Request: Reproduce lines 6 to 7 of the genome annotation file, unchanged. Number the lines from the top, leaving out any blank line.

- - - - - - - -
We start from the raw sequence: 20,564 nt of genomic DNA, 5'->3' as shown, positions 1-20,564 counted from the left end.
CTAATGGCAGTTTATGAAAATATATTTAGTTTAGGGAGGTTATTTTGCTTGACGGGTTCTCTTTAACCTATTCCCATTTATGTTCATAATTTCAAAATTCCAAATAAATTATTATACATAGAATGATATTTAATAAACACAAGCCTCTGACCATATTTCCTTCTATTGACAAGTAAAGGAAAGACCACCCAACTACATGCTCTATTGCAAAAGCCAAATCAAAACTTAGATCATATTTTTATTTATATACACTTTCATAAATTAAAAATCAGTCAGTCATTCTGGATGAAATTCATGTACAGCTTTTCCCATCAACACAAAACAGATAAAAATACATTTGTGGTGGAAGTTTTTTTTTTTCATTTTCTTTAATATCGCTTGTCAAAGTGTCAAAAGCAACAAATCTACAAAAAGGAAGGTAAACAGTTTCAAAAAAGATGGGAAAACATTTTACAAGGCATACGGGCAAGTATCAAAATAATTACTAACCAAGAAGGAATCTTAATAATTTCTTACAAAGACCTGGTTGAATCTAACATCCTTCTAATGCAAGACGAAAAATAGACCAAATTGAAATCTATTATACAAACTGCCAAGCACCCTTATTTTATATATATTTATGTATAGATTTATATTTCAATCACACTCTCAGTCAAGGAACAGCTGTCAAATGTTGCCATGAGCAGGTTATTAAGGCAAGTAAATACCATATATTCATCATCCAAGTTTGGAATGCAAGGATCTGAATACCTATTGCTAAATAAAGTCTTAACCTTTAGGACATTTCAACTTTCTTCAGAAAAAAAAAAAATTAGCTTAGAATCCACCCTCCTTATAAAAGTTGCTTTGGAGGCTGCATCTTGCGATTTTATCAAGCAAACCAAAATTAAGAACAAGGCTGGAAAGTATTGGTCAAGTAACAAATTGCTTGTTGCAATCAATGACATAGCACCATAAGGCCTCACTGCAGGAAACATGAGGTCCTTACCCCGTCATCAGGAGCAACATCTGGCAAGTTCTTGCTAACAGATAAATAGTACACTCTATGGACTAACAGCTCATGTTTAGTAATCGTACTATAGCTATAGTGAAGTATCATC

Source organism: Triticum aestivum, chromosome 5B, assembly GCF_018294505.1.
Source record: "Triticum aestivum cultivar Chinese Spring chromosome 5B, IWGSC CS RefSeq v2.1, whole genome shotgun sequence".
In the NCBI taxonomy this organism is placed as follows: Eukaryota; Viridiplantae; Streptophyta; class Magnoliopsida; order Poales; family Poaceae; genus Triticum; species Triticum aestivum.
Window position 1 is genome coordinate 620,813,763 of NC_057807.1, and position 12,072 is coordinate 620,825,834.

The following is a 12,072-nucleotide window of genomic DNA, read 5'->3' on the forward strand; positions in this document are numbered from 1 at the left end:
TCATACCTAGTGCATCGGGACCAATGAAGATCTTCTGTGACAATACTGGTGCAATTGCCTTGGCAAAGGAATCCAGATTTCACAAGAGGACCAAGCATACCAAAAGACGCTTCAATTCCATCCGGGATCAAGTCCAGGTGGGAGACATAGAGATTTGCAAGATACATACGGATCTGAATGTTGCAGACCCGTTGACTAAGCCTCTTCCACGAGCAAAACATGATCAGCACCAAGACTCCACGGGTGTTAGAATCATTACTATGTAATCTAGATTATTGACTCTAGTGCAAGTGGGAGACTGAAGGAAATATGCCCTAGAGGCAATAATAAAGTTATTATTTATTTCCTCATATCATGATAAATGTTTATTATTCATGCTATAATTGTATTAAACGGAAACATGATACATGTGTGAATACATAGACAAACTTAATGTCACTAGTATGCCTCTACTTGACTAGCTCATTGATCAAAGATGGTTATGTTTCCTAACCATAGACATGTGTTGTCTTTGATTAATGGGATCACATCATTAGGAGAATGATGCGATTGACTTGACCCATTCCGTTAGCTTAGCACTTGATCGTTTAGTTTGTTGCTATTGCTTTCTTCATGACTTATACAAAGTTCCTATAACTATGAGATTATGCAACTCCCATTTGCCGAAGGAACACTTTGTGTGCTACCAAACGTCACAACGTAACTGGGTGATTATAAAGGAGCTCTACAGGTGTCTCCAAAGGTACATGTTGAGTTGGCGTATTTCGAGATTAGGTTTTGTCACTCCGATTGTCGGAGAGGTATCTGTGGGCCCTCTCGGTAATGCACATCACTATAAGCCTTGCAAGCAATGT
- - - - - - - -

Window position 1 is genome coordinate 620,813,763 of NC_057807.1, and position 12,072 is coordinate 620,825,834.

The following is a 12,072-nucleotide window of genomic DNA, read 5'->3' on the forward strand; positions in this document are numbered from 1 at the left end: